POWERLIFTING: The Newest (and Strongest) Team of Links

POWERLIFTING:  The Newest (and Strongest) Team of Links
The LHS Powerlifting Team poses for a photo after the Peru State Powerlifting Meet on February 25th, 2017. From left to right: Reakwon Williams (11), Wyatt Vivier (12), Kyle Dawson (12), Ryen Hanson (10), Alia Cecil (12), Stewart Venable, Brandon Reyes (12), James Watson, Ian Hansen (12), Malachi Norval (11), Mason Sullivan (11), Ron Crouse (10), and Cole Shank (11).

By Angel Tran  (Sports Feature) –

A bar slams against the rack, and its dense sound echos throughout the room, across the muraled wall and full mirrors.  A stopwatch beeps at the minute and feet shuffle on the floor to the next intensive workout.  It smells like tires and stale metal, and sounds vibrate your ear, but the laughter here is warm, and empowering to everyone in the room.

There are 20 racks of weights on wooden and rubber platforms, all supported with high tech cameras and sensors, the over 50 dumbbells, and the amount of stretching devices, belts, jump ropes, and equipment isn’t even comparable to other schools.  The weight room is almost always full of athletes, music, shouting, laughter, and there always seems to be milk or cheese in your hand.

Lincoln High is known for many of its extracurricular activities, but the newest, and rising program brought by two weightlifting coaches (Stewart Venable and James Watson) has gained the attention of many different potential sponsors and other teams.  Kicking off their season on January 28th in Beatrice, the team of six ended with six medals–meaning that every athlete attending medaled. “Ryen Hansen and Alia [Cecil] both did great,” senior, Kyle Dawson said.  Hansen ended the meet with a fourth place medal while Cecil ended third.

Senior, Ian Hansen deadlifts 415 pounds at the annual Peru State Powerlifting Meet on February 25th, 2017.

Powerlifting consists of three major lifts: squat, bench press, and deadlift while Olympic lifting, which is often confused with powerlifting, can include a variety of different skills, techniques, and unique lifts.  Powerlifting is a sport in which a lifter competes within their weight class, gender, and sometimes skill level during meets.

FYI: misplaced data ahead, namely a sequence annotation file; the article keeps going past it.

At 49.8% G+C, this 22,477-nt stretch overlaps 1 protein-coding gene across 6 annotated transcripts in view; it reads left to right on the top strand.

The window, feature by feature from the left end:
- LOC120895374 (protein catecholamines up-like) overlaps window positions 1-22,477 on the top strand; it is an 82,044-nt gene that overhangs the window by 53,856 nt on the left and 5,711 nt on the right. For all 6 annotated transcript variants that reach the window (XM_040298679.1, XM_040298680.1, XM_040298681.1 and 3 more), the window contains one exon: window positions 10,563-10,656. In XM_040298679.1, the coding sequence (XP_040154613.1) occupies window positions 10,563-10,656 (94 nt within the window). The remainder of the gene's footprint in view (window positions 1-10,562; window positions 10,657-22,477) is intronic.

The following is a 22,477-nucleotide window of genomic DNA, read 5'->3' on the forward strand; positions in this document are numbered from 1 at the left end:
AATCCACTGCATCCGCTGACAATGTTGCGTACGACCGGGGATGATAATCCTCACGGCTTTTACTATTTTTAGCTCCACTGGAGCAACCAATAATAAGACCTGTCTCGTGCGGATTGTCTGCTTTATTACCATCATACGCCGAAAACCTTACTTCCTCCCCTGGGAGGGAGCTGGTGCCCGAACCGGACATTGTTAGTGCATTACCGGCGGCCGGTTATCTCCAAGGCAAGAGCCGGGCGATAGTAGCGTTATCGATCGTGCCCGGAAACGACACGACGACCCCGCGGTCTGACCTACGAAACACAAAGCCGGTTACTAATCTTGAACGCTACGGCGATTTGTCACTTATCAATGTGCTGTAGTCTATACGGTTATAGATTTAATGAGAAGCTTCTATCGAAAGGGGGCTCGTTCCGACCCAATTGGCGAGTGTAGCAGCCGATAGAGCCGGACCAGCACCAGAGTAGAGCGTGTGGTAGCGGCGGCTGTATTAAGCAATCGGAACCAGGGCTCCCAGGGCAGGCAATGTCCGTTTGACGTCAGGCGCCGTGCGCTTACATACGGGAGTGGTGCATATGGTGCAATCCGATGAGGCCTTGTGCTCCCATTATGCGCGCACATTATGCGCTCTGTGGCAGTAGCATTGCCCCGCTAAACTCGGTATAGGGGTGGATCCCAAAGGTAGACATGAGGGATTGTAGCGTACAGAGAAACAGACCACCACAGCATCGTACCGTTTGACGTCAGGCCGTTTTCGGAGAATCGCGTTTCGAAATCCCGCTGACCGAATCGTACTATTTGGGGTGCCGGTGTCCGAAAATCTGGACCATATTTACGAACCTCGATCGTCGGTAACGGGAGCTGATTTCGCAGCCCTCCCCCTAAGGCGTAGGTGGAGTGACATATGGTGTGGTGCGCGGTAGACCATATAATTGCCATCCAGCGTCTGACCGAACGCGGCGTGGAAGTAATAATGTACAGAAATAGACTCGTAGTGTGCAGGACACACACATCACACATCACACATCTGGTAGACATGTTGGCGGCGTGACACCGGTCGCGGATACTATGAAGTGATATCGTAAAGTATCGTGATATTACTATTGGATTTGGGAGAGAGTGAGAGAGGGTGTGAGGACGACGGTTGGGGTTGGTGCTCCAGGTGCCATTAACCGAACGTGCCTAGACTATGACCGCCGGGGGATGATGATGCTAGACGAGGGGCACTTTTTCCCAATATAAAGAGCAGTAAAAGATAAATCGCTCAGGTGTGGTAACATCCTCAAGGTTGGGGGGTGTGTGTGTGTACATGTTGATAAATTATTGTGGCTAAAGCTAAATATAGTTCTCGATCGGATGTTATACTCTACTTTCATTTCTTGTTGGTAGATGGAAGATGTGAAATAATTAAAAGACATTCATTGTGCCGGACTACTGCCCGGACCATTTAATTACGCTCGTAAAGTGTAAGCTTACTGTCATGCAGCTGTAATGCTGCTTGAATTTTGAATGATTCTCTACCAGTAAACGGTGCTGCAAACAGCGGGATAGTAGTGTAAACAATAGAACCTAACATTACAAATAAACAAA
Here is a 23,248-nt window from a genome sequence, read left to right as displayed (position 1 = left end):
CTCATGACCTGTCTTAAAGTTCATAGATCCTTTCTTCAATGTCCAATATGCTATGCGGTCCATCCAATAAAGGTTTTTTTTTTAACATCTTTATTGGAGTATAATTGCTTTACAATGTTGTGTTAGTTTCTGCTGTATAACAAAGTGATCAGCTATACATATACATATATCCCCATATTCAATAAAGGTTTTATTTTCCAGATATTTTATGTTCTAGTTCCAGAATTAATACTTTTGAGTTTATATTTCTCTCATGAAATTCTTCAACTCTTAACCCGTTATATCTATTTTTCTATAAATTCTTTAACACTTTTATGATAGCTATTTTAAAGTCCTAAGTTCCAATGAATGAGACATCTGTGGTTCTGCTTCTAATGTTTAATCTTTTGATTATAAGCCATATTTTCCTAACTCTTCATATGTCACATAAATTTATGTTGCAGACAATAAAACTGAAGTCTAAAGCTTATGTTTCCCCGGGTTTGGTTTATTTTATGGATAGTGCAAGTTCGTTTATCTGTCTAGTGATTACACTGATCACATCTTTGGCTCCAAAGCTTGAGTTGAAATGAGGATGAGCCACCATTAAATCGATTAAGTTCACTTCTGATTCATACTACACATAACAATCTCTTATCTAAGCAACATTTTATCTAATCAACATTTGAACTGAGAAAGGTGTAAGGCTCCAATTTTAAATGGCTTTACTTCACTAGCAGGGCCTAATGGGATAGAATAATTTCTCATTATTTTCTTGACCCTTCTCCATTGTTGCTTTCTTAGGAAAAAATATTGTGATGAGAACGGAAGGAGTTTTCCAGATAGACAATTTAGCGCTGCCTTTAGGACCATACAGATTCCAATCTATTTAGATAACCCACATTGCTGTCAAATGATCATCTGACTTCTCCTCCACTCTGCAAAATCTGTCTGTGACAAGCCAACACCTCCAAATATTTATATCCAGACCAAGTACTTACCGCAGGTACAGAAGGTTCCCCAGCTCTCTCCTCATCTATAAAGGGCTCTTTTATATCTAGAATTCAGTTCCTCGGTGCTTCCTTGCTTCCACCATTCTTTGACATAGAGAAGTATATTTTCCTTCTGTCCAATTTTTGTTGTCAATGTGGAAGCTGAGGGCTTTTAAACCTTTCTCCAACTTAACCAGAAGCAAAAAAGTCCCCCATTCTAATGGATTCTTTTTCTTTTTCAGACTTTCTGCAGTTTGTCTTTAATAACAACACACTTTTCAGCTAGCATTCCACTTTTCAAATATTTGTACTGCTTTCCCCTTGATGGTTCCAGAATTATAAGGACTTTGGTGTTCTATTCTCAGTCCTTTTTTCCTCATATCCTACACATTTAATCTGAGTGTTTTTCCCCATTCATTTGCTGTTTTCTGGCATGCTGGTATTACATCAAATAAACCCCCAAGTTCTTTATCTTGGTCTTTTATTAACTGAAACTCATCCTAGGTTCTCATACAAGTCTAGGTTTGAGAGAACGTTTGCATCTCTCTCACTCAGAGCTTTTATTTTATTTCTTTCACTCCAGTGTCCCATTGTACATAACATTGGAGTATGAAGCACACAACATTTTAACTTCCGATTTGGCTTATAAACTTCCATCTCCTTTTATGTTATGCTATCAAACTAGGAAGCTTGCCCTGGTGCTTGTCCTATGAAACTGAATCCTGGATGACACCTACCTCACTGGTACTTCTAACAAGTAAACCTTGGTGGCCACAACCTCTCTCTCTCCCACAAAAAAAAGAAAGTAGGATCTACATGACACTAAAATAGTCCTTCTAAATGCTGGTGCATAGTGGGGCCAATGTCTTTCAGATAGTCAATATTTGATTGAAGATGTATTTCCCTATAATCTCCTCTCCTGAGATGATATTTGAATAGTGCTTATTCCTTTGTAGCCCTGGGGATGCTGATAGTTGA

“We lift a lot, work hard in the weight room, just working as hard as I possibly could,” Dawson said.  For Lincoln High, our lifters strive to practice 4-5 times a week in the weight room, with some incorporating other forms of fitness in between in order to be eligible to compete. “I didn’t hand select them, they hand selected me,” Venable said. “They decide to do this, they take the time to practice, and they come to me and ask to compete.  They dedicate their training towards it, and they have a desire to compete, and that’s how I decide who can compete.”

This team didn’t appear from nothing though.  Stewart Venable, who started teaching at Lincoln High in January of 2014, was previously a guard at the United States Penitentiary, in Leavenworth, Kansas.  Venable, who has had many powerlifting teams before, was inspired to start a team here, “I felt like some of the athletes needed a goal or something for them to accomplish during the off-season of their sports,” Venable said. “I just want them to keep working out, to grow as athletes and continue being competitive.”  Along with Venable is James Watson, “Coach Watson just gives you a lot of strength in your mind.  Everything is mental with him, and you can always go up if your head is in it,” said senior Ian Hansen.

The powerlifting team did not end up competing during the fall because of a lack of funds, which continues to be a burden on the team itself.

“Honestly, these kids are putting in their own time and their own effort, and on top of that, they have to pay [for many things],” Venable said. “It was $30 for an entry fee at one meet, and they had to pay $40 per athlete. That’s a lot of money to ask a kid to come up with on their own that doesn’t have a job or comes from difficult circumstances. They use their own time, transportation, gas, and everything.  The least I think we could do is to assist them in the entry fees for these meets,” Venable said.  “If there’s some way that we could get some financial assistance for these athletes, that’s something that I would really be appreciative of.”

The overall cost to take a team of only six people costed $230 for the Beatrice meet, with each individual paying at least $30 themselves.  On top of that, due to the time that the meet is held, athletes also need to pay for meals, snacks, beverages, etc.  “I know the athletic budgets are tight and I don’t claim to know how it all works. Having said that it would be nice if we could help the athletes with their entry fees and possibly team shirts. Other schools have team vans, team lifting gear ( squat suits, bench shirts), as well as food for their teams, “ Coach, James Watson said. “I know that coach Venable and I have helped out of our own pockets. As far as becoming a funded program it’s like I said earlier, I have no idea what it takes to make that happen.”

The powerlifting team is set to take an exciting path this fall, while hopefully expanding their season by starting early in the fall in 2017.  Both Venable and Watson are ready to take this team to a new level, “We want to get athletes who actually want to compete at a high level,” Watson said. “Any student or staff that would like to learn to squat, bench and deadlift should come down and try it out. You never know, you could become a powerlifter.”

**UPDATE:  After bringing this issue to the attention of the administration, Principal Mark Larson has reached out to the program and is currently finding ways to help fund the powerlifting team.

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